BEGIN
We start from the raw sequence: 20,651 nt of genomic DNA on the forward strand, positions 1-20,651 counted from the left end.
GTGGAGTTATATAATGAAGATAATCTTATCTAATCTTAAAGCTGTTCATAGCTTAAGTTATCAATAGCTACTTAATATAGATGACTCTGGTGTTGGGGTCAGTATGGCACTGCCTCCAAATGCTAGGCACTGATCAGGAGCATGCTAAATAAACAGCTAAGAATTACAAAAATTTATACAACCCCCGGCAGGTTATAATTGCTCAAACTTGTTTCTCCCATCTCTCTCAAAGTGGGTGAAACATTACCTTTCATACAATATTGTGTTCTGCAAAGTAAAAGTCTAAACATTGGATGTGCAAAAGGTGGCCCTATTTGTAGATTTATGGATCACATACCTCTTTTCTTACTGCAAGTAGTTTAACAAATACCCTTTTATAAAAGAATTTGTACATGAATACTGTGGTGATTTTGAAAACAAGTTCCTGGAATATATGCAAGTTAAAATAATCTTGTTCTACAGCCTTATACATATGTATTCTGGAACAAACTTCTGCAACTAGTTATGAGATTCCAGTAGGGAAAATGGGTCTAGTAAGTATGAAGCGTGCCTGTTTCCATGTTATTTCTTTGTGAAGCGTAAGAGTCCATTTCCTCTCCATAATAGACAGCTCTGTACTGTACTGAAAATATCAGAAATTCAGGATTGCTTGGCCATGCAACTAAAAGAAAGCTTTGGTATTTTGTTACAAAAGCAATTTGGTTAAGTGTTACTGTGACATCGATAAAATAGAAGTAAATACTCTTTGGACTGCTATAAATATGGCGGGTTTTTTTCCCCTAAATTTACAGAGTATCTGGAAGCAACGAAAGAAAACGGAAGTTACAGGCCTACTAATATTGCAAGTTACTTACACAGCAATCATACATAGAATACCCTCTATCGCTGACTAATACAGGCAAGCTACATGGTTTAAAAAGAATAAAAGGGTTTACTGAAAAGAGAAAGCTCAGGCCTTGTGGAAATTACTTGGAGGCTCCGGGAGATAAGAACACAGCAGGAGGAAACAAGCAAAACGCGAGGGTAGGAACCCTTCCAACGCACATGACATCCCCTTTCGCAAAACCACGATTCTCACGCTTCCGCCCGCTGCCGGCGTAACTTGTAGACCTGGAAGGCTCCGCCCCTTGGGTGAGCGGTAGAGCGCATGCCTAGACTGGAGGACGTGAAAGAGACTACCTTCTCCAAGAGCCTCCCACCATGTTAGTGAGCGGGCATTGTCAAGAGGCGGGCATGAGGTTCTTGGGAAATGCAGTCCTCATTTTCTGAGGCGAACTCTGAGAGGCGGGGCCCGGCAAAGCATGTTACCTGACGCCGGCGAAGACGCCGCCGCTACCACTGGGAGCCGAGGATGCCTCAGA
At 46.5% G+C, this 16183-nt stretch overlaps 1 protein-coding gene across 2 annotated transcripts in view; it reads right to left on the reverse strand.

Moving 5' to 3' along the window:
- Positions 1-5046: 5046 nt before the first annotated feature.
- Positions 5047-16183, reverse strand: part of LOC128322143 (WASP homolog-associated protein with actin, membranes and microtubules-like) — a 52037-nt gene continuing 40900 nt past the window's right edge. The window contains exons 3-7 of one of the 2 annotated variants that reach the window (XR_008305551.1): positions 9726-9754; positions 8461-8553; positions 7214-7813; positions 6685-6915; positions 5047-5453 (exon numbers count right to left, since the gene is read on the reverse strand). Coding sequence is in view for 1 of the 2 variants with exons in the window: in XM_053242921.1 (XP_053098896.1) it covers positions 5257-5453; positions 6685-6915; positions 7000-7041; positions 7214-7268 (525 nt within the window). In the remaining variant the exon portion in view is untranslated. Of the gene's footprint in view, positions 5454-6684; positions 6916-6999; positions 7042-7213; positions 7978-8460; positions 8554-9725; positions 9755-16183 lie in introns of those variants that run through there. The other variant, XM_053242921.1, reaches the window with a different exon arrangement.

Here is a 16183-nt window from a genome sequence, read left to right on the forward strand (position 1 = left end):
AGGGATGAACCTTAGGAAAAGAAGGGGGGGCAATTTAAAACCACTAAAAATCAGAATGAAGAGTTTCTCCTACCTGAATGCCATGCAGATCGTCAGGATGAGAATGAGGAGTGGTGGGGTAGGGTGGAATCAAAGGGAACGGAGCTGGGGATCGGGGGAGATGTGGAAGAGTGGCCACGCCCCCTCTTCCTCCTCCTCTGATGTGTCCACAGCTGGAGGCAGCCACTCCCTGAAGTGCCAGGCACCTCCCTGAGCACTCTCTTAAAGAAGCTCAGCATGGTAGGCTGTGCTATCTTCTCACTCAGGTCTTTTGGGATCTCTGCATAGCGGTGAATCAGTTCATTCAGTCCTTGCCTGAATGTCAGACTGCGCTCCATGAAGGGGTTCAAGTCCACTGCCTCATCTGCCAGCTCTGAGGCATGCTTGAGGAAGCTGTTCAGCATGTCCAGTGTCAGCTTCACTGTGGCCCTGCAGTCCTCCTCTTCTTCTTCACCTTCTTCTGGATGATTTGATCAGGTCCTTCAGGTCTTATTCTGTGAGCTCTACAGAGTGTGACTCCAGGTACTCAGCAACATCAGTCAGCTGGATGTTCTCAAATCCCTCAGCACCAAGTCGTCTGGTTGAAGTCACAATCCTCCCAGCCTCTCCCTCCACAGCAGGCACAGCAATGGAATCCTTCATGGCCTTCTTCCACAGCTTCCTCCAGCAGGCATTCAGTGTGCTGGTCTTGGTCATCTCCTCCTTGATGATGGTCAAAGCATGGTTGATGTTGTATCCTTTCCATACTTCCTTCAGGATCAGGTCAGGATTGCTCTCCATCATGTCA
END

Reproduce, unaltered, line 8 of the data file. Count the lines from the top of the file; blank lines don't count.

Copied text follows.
AGGGATGAACCTTAGGAAAAGAAGGGGGGGCAATTTAAAACCACTAAAAATCAGAATGAAGAGTTTCTCCTACCTGAATGCCATGCAGATCGTCAGGATGAGAATGAGGAGTGGTGGGGTAGGGTGGAATCAAAGGGAACGGAGCTGGGGATCGGGGGAGATGTGGAAGAGTGGCCACGCCCCCTCTTCCTCCTCCTCTGATGTGTCCACAGCTGGAGGCAGCCACTCCCTGAAGTGCCAGGCACCTCCCTGAGCACTCTCTTAAAGAAGCTCAGCATGGTAGGCTGTGCTATCTTCTCACTCAGGTCTTTTGGGATCTCTGCATAGCGGTGAATCAGTTCATTCAGTCCTTGCCTGAATGTCAGACTGCGCTCCATGAAGGGGTTCAAGTCCACTGCCTCATCTGCCAGCTCTGAGGCATGCTTGAGGAAGCTGTTCAGCATGTCCAGTGTCAGCTTCACTGTGGCCCTGCAGTCCTCCTCTTCTTCTTCACCTTCTTCTGGATGATTTGATCAGGTCCTTCAGGTCTTATTCTGTGAGCTCTACAGAGTGTGACTCCAGGTACTCAGCAACATCAGTCAGCTGGATGTTCTCAAATCCCTCAGCACCAAGTCGTCTGGTTGAAGTCACAATCCTCCCAGCCTCTCCCTCCACAGCAGGCACAGCAATGGAATCCTTCATGGCCTTCTTCCACAGCTTCCTCCAGCAGGCATTCAGTGTGCTGGTCTTGGTCATCTCCTCCTTGATGATGGTCAAAGCATGGTTGATGTTGTATCCTTTCCATACTTCCTTCAGGATCAGGTCAGGATTGCTCTCCATCATGTCA